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You've got to make the journey...,
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This review is from: The Journey (Audio CD)
Big Country enjoyed massive success in the 1980s, notably with their first album, The Crossing, but sadly the band folded after the death of singer and guitarist Stuart Adamson at the turn of the millennium. They lived on through a series of Rarities albums and occasional bootleg albums released over the next decade, together with a brief reformation as a three piece a few years ago, until old friend of the band Mike Peters, singer with The Alarm, came on board as vocalist at the start of 2011. They've played a series of live dates since that time, both on their own tours and at festivals, and The Journey album, their first in 14 years, is the end product of this time.
From the first few tracks, it's immediately obvious that far from being a pale imitation of the 'old' Big Country, this is something else entirely. As a long-time fan of the band, I was worried that the album would be 'The Crossing-lite', rehashing old themes and styles in a bid to appeal to those who have followed the band for the past 30 years, but instead The Journey, whilst never forgetting the band's roots, is an at times surprisingly punky and rocky mix of old and new.
Several tracks could have been recorded in Adamson's day, and would have stood happily side-by-side with the old material - In a Broken Promised Land, The Journey, Strong, Return and Another Country would have graced a Big Country album of any era. There's the single, the slow and moving Hurt, as well as the other downbeat track on the album, Angels and Promises, originally recorded as a tribute to Stuart Adamson, and re-recorded for The Journey. It's a track guaranteed to be found moving by older fans of the band, with its lyrical references to Chance, one of the singles from The Crossing.
What is a surprise though, and in my eyes the best sign of things still to come from the band, are the remaining tracks. After The Flood welds Adam And The Ants style double-drumming (courtesy of one drummer, Mark 'The Octopus' Brzezicki) with at times Robert Plant-style vocals from Mike Peters, the hints of Led Zeppelin being reinforced by the lyrical references to the houses of the holy in the awesome Winter Fire, in which the bass of ex-Simple Minds member Derek Forbes will blow your socks off. Home of The Brave and The Last Ship Sails are punchy punky affairs, the latter of which sits quite happily alongside anything recorded by The Skids, Adamson's first band. Best of all, perhaps, is the closing track, Hail and Farewell. Complete with a hint of actual bagpipes, Mike Peters exhorts listeners to 'let the bells ring out', in a song destined to be played at Big Country New Years's Eve shows for as long as they continue.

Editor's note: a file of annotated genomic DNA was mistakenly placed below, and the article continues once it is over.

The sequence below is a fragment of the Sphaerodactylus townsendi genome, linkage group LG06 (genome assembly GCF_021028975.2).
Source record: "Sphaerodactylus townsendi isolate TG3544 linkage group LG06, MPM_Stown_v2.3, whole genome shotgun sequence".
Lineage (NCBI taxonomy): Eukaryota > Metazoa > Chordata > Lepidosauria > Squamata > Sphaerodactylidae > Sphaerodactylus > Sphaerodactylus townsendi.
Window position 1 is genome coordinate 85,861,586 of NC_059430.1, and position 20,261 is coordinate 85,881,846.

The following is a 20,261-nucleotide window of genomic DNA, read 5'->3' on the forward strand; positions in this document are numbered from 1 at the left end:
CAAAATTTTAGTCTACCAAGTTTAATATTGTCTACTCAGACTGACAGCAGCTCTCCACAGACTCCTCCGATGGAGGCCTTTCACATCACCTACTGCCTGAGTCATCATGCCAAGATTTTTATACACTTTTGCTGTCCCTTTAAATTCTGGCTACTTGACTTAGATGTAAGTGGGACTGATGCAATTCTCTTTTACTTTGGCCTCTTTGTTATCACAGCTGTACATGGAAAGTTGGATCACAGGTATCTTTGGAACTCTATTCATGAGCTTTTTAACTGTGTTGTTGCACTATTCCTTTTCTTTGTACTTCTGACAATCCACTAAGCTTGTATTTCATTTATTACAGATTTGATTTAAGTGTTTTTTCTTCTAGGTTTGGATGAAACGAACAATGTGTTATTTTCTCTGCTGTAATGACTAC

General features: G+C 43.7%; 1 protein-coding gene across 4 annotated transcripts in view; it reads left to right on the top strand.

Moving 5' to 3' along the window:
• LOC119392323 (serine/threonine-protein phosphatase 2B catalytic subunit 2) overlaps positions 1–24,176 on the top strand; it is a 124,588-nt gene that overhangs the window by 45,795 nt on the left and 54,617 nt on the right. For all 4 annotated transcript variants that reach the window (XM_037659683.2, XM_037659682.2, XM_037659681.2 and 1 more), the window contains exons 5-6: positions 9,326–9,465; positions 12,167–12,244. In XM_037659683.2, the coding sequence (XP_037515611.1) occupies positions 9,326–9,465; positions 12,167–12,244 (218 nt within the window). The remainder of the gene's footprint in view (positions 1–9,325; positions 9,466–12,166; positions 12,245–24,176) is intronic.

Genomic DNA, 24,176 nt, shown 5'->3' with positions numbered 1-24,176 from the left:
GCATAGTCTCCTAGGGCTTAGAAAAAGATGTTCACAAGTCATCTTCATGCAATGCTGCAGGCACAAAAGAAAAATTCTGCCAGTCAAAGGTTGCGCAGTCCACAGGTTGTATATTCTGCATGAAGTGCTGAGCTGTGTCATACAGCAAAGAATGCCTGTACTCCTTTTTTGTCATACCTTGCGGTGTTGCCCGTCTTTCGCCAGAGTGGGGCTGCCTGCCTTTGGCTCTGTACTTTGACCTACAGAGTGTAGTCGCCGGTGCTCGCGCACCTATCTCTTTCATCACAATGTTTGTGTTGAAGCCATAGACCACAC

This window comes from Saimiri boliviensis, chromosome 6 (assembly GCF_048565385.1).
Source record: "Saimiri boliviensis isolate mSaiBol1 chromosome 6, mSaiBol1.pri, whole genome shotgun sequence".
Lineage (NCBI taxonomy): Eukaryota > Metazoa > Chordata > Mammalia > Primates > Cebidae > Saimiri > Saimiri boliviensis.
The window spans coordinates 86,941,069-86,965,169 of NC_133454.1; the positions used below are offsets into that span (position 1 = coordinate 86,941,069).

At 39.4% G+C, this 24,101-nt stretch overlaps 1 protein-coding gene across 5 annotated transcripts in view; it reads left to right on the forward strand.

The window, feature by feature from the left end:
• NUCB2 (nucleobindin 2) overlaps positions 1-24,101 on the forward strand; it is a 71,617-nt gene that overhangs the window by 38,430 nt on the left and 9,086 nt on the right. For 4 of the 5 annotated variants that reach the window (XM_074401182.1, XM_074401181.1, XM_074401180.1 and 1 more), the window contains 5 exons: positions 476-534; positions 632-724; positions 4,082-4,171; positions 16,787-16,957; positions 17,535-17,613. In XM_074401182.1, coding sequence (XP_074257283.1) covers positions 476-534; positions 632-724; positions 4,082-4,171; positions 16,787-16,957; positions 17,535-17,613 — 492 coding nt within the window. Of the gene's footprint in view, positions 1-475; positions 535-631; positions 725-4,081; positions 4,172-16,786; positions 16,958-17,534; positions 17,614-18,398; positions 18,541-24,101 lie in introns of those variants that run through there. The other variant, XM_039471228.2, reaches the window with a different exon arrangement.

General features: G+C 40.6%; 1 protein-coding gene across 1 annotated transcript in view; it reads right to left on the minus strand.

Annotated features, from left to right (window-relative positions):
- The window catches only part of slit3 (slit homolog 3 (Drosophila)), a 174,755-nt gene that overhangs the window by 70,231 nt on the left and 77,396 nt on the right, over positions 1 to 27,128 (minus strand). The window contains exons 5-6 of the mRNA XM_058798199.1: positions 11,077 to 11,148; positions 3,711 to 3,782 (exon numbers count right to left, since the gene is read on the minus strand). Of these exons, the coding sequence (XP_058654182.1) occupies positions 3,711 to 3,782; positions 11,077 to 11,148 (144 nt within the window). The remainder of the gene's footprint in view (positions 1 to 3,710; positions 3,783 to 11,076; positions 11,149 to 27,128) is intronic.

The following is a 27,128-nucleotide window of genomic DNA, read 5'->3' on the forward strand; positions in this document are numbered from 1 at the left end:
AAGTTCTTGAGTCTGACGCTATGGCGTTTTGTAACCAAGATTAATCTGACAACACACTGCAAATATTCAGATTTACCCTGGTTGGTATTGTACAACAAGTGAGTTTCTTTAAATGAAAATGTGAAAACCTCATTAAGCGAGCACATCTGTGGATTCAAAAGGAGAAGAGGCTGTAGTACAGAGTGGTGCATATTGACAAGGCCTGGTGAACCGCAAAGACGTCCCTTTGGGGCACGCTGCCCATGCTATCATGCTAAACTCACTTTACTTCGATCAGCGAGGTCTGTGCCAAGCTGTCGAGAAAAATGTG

Is this farewell? Well, as Mike sings on the title track, 'sometimes, you've got to make the journey'. And who should make the journey? There will no doubt be some fans who think that Big Country without Adamson isn't to be contemplated, and that's to be expected. However, hopefully many of the fans will come along for the ride, and I don't think they'll be disappointed. Let's hope the journey is a long one, and that it's all as good as this.
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Initial post: 17 Apr 2013 19:02:18 BDT
G. Young says:
"From the first few tracks, it's immediately obvious that far from being a pale imitation of the 'old' Big Country, this is something else entirely." I can't tell you how much I love that line, it's perfect. This a great Big Country album that sees them exploring new territory (with acknowledgments to a glorious past) and special mention must go to Mark for his beautiful, intricate and powerhouse drumming. Really though, the whole band shine. The Journey is a tremendous effort from Big Country.
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